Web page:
The Great Divorce, Man, Lizard, Angel
[If anyone knows who created this piece, please let me know. I'd like to give proper credit.]
In his book The Great Divorce, Lewis writes about a man with a lizard on his shoulder. The lizard represents Lust, a warped desire that has in turn warped its bearer—the man walks with a limp, the lizard constantly hissing things in his ear. An angel approaches the man and offers to quiet the lizard, but it will mean killing it. The man recoils. The lizard has been his companion for too long; he stammers excuse after excuse and rationalization after rationalization. “Look! It’s gone to sleep of its own accord,” he says. “I’m sure I’ll be able to keep it in order now,” he says. “I’m not feeling too well today; perhaps another day,” he says. The angel says to the man, “I cannot kill it against your will. … Have I your permission?” The man wrestles back and forth, the lizard on his shoulder whispering warnings about what will happen if he gives it up, if he allows it to be killed; whispering empty promises: “I promise I won’t do it again. I’ll give you nothing but really nice dreams.” But finally, the man, in a great wrench of will, gives the angel permission. Lewis writes:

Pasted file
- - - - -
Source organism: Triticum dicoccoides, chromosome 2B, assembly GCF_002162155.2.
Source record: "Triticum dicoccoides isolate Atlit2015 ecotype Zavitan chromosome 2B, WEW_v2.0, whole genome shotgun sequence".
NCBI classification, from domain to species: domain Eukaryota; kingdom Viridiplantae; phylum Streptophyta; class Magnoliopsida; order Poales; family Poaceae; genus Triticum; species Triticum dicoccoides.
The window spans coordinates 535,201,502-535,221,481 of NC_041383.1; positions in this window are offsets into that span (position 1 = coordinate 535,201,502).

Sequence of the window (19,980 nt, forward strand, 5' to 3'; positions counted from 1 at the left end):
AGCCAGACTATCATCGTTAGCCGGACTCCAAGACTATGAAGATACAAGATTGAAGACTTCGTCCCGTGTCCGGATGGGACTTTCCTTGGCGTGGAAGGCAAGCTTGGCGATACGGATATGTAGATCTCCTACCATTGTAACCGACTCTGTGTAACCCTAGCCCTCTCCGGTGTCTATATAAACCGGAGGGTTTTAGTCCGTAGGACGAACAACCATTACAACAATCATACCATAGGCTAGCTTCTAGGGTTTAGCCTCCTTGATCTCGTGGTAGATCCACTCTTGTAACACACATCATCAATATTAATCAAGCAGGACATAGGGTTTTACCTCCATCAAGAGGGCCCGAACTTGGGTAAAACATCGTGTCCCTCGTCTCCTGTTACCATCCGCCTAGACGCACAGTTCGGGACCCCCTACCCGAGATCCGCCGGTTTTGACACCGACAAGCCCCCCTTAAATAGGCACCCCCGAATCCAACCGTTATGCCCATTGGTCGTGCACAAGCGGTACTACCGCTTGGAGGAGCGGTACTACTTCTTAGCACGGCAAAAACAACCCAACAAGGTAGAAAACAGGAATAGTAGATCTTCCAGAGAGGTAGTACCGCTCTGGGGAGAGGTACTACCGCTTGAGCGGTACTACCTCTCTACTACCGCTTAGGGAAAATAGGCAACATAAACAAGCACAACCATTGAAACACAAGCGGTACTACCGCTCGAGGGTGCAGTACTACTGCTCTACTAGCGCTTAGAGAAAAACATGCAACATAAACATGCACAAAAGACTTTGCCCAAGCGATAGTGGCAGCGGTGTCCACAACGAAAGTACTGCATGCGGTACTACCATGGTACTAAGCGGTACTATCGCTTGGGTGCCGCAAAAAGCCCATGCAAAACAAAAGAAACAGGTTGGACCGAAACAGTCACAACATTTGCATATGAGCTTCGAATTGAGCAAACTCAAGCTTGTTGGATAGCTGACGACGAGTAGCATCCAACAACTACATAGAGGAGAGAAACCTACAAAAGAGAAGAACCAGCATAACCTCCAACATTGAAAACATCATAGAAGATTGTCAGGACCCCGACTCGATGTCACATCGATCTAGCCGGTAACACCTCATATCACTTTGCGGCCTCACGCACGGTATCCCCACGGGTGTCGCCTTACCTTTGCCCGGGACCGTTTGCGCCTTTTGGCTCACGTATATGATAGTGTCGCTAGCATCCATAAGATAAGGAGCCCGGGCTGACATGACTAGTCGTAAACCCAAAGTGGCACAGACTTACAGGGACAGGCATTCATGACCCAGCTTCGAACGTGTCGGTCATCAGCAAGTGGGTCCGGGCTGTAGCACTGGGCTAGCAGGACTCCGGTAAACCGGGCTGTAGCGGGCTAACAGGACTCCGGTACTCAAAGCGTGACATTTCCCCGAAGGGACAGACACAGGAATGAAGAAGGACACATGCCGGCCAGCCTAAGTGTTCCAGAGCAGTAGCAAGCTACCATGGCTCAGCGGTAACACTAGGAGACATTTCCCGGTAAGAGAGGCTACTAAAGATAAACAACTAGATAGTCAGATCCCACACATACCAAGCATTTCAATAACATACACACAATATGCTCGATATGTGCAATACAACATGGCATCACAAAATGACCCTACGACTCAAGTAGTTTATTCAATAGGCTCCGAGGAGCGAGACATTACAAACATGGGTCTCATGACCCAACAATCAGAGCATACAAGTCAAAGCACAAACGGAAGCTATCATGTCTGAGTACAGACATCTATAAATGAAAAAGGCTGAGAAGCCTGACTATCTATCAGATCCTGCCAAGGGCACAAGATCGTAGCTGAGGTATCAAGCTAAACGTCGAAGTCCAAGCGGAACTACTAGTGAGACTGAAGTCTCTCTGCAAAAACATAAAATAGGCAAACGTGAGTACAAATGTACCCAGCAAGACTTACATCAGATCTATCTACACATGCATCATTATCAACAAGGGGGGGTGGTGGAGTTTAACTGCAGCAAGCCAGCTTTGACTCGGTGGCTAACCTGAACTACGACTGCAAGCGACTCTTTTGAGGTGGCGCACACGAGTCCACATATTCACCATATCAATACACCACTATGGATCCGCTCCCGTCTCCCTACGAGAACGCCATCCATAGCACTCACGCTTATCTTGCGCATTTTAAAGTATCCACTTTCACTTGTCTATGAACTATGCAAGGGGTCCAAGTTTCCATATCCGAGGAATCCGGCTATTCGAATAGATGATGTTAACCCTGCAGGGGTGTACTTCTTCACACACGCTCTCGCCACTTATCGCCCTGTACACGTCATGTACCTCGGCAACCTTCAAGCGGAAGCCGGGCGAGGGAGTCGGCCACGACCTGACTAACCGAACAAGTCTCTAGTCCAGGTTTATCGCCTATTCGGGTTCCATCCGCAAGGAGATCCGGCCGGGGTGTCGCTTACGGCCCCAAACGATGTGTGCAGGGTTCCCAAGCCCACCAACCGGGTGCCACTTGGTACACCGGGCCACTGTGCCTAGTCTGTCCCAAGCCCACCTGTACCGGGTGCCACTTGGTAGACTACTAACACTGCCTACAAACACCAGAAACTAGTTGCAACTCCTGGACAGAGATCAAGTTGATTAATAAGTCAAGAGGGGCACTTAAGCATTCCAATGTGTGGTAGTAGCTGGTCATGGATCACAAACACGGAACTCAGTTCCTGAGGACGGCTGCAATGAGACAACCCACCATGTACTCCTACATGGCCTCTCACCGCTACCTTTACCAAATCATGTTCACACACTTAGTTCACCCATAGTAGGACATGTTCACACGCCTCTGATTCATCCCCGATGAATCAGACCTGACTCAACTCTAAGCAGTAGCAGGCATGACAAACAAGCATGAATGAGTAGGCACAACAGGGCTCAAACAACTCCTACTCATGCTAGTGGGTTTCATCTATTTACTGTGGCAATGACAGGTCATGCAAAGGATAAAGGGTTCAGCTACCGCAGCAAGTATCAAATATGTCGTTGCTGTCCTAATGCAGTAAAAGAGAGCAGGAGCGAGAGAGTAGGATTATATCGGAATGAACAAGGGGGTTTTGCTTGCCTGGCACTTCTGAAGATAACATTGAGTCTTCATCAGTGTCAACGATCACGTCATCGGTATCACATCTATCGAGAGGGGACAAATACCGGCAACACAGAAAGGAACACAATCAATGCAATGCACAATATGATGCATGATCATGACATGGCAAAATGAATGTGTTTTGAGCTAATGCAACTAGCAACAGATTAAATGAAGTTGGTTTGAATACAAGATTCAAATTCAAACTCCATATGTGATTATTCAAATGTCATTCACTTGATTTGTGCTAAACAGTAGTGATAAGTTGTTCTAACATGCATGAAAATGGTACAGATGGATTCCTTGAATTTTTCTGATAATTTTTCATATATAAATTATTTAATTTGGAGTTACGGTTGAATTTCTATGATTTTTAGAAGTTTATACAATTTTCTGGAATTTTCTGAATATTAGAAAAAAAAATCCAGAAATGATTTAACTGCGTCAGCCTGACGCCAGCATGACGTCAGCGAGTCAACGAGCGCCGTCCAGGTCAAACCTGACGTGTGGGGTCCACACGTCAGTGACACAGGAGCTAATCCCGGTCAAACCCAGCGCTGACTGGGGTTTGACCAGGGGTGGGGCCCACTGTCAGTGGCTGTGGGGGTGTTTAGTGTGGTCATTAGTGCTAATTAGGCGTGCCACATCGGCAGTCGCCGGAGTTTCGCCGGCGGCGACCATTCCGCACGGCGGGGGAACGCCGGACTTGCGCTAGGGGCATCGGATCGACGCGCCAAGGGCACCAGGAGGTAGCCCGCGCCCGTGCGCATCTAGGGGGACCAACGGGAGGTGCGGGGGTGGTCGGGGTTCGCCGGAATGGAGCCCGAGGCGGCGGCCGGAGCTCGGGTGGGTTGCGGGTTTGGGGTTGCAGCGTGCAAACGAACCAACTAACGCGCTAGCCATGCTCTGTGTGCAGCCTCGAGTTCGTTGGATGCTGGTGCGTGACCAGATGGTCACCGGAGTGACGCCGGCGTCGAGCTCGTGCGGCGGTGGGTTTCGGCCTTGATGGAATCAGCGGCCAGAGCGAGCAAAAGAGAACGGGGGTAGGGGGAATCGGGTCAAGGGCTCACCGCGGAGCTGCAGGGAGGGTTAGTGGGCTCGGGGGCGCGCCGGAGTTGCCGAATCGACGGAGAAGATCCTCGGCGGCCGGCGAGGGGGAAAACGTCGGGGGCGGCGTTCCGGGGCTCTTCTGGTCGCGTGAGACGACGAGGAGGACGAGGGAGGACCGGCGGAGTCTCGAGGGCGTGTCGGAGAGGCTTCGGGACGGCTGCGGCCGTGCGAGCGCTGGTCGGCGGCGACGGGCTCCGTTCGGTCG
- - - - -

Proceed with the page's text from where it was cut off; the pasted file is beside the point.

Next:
Next moment, the [man] gave a scream of agony such as I never heard on Earth. The [angel] closed his crimson grip on the reptile: twisted it, while it bit and writhed, and then flung it, broken backed on the turf.

Both man and lizard appear to be dead. But in the next moment, the man rises, brighter, stronger, more solid. And at the same moment, the lizard too is raised but it has been transformed into a beautiful stallion. The man’s sin-warped sexuality has been redeemed through death and into new life. This is the power of the love of God. Lewis writes:

Nothing, not even the best and noblest, can go on as it is now. Nothing, not even what is lowest and most bestial, will not be raised again if it submits to death. … Lust is a poor, weak, whimpering, whispering thing compared with that richness and energy of desire which will arise when lust has been killed.

I truly believe that, and I have experienced that; and so the first and most important step in all of this is to give your life and your desires to God, whatever state of deformity they may be in, whether you think they’re only scuffed or slightly bent or full-on and maybe-irretrievably warped. Let him kill what is deadly to you and redeem what is true and breathe new life into dry bones. I have a lot of other suggestions I could give: